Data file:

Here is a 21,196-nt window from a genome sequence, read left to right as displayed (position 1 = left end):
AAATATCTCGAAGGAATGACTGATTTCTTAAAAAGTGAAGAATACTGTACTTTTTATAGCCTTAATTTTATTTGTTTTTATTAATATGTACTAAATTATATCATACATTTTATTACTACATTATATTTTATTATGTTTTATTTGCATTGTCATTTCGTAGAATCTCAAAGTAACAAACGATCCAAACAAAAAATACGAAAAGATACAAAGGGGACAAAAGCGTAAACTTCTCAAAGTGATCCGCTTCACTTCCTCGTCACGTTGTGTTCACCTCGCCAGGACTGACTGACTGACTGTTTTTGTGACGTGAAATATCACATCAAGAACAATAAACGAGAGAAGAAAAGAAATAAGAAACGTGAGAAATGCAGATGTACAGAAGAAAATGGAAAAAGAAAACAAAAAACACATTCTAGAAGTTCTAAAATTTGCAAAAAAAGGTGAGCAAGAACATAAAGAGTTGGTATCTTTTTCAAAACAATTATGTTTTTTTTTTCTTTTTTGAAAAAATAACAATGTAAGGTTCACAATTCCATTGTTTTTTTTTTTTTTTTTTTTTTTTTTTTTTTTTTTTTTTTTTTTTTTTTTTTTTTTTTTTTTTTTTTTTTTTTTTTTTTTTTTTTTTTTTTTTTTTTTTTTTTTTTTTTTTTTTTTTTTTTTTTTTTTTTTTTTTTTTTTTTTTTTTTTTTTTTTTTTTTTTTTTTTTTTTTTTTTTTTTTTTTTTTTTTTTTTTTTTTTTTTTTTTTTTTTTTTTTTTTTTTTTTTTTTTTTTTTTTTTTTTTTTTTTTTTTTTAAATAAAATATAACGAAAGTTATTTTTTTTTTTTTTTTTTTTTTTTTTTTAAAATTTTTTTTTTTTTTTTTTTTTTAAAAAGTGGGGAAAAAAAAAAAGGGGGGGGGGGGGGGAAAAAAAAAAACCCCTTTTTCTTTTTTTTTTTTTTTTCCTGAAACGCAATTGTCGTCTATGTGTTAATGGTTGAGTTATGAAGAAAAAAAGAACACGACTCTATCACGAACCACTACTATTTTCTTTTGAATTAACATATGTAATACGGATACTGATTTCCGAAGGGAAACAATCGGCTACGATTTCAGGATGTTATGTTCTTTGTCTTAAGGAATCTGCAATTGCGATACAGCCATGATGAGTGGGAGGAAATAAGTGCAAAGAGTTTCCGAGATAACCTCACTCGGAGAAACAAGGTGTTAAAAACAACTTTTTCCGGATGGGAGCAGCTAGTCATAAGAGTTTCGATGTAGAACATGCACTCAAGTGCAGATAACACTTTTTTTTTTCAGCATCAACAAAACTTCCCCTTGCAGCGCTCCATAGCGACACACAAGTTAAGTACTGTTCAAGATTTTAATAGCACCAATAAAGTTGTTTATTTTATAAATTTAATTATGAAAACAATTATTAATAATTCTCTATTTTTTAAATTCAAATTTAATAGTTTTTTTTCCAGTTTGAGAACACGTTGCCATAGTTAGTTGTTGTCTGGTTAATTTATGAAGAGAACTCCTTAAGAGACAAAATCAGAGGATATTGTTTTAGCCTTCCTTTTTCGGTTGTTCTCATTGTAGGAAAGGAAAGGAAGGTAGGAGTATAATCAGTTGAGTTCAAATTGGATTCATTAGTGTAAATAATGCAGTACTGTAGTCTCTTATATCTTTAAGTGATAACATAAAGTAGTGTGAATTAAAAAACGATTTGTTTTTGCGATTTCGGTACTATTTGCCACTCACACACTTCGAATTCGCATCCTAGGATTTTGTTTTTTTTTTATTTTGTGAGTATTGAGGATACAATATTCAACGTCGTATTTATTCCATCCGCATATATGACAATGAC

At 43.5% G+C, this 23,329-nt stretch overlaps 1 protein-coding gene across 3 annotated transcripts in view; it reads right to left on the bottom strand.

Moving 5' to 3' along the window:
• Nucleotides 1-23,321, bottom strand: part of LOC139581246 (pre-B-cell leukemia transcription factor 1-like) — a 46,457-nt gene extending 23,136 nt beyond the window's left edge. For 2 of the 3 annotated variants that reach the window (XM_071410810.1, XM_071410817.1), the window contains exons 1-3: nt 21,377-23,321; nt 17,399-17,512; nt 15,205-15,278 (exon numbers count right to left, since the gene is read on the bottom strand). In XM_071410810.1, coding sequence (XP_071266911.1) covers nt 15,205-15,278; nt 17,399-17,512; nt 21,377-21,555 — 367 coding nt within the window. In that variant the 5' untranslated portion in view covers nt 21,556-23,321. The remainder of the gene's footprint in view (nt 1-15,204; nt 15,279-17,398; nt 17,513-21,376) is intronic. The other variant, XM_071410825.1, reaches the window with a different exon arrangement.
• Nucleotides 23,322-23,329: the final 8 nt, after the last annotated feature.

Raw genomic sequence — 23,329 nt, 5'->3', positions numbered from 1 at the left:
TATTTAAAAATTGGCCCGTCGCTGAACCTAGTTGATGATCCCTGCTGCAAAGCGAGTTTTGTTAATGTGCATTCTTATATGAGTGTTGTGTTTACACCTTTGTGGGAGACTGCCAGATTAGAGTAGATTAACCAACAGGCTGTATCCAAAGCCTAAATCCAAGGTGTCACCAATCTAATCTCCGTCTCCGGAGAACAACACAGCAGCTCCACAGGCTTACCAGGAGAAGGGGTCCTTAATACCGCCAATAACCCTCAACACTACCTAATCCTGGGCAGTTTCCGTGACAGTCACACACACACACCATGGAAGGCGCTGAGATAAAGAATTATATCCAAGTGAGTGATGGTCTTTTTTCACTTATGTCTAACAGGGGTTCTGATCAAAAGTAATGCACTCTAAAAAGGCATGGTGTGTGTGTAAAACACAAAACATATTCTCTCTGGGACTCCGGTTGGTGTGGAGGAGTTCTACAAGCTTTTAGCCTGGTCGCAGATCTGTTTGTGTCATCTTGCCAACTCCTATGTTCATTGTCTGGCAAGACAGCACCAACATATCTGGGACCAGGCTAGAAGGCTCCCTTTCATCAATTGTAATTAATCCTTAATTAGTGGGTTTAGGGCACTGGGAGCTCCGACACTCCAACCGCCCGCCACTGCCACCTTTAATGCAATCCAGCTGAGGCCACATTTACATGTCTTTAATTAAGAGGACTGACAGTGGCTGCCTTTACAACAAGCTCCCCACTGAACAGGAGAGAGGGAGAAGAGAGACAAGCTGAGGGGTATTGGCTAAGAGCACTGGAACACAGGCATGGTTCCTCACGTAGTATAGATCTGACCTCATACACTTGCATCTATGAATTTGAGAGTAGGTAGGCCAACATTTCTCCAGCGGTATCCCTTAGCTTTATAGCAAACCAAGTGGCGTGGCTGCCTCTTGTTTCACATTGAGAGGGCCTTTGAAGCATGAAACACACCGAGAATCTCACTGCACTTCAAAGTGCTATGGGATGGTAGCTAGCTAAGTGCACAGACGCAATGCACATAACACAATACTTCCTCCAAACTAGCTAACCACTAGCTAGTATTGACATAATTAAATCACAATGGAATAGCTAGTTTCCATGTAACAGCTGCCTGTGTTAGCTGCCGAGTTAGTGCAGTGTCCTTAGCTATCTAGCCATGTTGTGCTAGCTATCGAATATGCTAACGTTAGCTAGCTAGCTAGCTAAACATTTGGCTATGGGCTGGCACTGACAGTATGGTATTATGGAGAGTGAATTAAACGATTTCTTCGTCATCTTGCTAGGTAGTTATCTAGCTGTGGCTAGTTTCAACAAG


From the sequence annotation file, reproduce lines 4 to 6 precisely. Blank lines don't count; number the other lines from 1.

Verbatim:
Moving 5' to 3' along the window:
• Nucleotides 1-23,321, bottom strand: part of LOC139581246 (pre-B-cell leukemia transcription factor 1-like) — a 46,457-nt gene extending 23,136 nt beyond the window's left edge. For 2 of the 3 annotated variants that reach the window (XM_071410810.1, XM_071410817.1), the window contains exons 1-3: nt 21,377-23,321; nt 17,399-17,512; nt 15,205-15,278 (exon numbers count right to left, since the gene is read on the bottom strand). In XM_071410810.1, coding sequence (XP_071266911.1) covers nt 15,205-15,278; nt 17,399-17,512; nt 21,377-21,555 — 367 coding nt within the window. In that variant the 5' untranslated portion in view covers nt 21,556-23,321. The remainder of the gene's footprint in view (nt 1-15,204; nt 15,279-17,398; nt 17,513-21,376) is intronic. The other variant, XM_071410825.1, reaches the window with a different exon arrangement.
• Nucleotides 23,322-23,329: the final 8 nt, after the last annotated feature.